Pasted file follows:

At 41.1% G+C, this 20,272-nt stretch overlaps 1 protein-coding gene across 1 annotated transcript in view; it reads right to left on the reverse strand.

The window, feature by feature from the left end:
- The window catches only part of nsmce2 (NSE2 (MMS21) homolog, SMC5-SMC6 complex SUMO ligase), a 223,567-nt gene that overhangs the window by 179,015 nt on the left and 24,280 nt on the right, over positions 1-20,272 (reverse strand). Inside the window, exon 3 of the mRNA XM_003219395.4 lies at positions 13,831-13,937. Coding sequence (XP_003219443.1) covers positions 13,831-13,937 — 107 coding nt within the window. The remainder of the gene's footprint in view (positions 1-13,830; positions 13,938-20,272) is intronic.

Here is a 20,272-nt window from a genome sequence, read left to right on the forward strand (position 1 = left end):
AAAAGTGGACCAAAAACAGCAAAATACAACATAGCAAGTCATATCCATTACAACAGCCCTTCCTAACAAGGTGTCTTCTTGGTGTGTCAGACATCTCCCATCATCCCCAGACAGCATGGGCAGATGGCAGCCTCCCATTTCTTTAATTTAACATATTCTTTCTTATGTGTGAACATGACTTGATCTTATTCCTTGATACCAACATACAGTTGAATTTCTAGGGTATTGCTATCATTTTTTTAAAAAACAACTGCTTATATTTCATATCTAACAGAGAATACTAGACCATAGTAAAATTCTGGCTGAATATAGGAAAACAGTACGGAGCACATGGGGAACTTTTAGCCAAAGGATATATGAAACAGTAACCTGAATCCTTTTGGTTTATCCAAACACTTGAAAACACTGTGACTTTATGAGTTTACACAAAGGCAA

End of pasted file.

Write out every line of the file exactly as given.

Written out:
At 41.1% G+C, this 20,272-nt stretch overlaps 1 protein-coding gene across 1 annotated transcript in view; it reads right to left on the reverse strand.

The window, feature by feature from the left end:
- The window catches only part of nsmce2 (NSE2 (MMS21) homolog, SMC5-SMC6 complex SUMO ligase), a 223,567-nt gene that overhangs the window by 179,015 nt on the left and 24,280 nt on the right, over positions 1-20,272 (reverse strand). Inside the window, exon 3 of the mRNA XM_003219395.4 lies at positions 13,831-13,937. Coding sequence (XP_003219443.1) covers positions 13,831-13,937 — 107 coding nt within the window. The remainder of the gene's footprint in view (positions 1-13,830; positions 13,938-20,272) is intronic.

Here is a 20,272-nt window from a genome sequence, read left to right on the forward strand (position 1 = left end):
AAAAGTGGACCAAAAACAGCAAAATACAACATAGCAAGTCATATCCATTACAACAGCCCTTCCTAACAAGGTGTCTTCTTGGTGTGTCAGACATCTCCCATCATCCCCAGACAGCATGGGCAGATGGCAGCCTCCCATTTCTTTAATTTAACATATTCTTTCTTATGTGTGAACATGACTTGATCTTATTCCTTGATACCAACATACAGTTGAATTTCTAGGGTATTGCTATCATTTTTTTAAAAAACAACTGCTTATATTTCATATCTAACAGAGAATACTAGACCATAGTAAAATTCTGGCTGAATATAGGAAAACAGTACGGAGCACATGGGGAACTTTTAGCCAAAGGATATATGAAACAGTAACCTGAATCCTTTTGGTTTATCCAAACACTTGAAAACACTGTGACTTTATGAGTTTACACAAAGGCAA